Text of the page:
Dir: John Paul Davidson. UK. 2014. 124mins


An uneasy rose-tinted blending of striking documentary footage and plodding soap-opera style re-enactment, this well-meaning tribute to Spanish golfing legend Seve Ballesteros may well strike a chord with golf fans but will leave anyone bemused, and maybe wishing they were just seeing a fully-fledged documentary that brought out the sheer charisma of the man.

As a film, Seve is gently entertaining rather than absorbing.

There are likely fans of the game out there who will lap up the Seve story – after all he was a striking talent who won five majors and 50 European titles – but as a theatrical offering it will find it hard to find space given the onset of summer movies. It is counter-programming to be sure – and may we well work in non-urban areas where there are golf courses a-plenty – but lacks the sheer drama and drive of a sports documentary like Senna. But the golfing (or, as the old saying goes, “a good walk spoiled”) lacks the visceral action of motor racing.

Seve, though is likeable at times and certainly the archival documentary material that charts his career captures his skill, determination and charisma. The film is made with the full support of the Seve Ballesteros Foundation, which may account for the hagiography, though it does at least also focus on his stubborn nature and single-minded drive.

In fact the archive footage – which features the likes of commentator Peter Alliss and golfers Nick Faldo, José Maria Olazábal, Gary Player and Tiger Woods, all singing Seve’s praises – is terrific. The film, though, interweaves dramatised reconstructions from Bellesteros’s tough (but apparently also rather idyllic) childhood on the family farm in Northern Spain, where he bunked off school to practice his burgeoning golfing skills on the local beach.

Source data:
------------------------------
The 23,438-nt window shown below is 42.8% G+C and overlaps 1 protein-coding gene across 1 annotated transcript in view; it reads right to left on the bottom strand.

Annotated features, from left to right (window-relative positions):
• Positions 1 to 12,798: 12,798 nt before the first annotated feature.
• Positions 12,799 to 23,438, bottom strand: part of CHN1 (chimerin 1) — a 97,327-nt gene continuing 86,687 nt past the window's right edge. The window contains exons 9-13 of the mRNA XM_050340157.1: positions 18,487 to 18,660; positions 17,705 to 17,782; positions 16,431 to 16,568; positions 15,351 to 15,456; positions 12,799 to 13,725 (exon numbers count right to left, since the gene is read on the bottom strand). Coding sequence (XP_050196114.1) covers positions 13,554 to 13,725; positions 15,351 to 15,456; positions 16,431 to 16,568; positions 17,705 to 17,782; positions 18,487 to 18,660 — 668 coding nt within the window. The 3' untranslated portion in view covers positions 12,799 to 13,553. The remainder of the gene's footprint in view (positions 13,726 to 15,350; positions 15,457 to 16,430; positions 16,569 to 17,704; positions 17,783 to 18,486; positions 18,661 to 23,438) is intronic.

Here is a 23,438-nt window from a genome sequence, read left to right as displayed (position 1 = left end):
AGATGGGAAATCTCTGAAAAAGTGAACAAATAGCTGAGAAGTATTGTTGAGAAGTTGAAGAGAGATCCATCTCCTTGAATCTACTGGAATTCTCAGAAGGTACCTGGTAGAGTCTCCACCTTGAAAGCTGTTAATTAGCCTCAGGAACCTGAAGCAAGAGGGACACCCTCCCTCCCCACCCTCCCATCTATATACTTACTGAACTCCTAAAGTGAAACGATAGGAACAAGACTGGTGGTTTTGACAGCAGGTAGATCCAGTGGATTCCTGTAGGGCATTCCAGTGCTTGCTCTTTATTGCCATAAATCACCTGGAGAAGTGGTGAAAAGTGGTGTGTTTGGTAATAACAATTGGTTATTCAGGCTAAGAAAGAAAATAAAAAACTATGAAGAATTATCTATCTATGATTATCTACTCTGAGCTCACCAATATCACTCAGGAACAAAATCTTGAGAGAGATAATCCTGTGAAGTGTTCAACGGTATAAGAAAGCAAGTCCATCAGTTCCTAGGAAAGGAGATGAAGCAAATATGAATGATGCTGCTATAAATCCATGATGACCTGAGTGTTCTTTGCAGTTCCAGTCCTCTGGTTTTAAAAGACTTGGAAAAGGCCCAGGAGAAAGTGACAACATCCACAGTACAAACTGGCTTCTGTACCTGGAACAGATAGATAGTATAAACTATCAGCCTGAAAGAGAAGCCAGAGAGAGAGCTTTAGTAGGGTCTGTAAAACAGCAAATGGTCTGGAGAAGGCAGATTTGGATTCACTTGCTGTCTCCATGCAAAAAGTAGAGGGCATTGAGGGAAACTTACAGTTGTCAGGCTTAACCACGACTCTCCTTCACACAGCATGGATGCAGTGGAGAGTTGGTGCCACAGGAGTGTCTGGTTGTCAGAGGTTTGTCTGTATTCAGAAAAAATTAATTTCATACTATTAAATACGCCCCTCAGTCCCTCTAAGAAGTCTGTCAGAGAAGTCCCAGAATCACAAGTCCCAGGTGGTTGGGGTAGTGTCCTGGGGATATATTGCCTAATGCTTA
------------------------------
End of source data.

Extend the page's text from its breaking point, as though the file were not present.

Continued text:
This dramatised re-enactment features a clearly talented (golf-wise) young José Luis Gutiérrez paying Seve as a determined young lad keen to make his father proud who is spotted while caddying at the local club and goes on to hone his skills with makeshift equipment before proving himself in a game at the club with sees his family bet all they have they he will win. It is the only real dramatic moment in the by-the-numbers re-enactment scenes, and yet handed with no real sense of the implications of what might happen should he lose.

As a film, Seve is gently entertaining rather than absorbing. It is also rather too leisurely for its own good…rather like the game of golf itself.

Production company: Renaissance Films

International sales: Salt., www.salt-co.com

Producers: Stephen Evans, Jonathan Evans, Romilly Evans

Executive producers: Christopher Little, Roger Corbi. Yan Fisher Romanovsky, Peter Hampden

Screenplay: Tom Hodgson

Cinematography: John Pardue

Editor: Saska Simpson

Production designer: Manny Martinez

Music: Stephen Warbeck

Main cast: José Luis Gutiérrez, Jose Navar Maria Molins, Alvar Gordejuela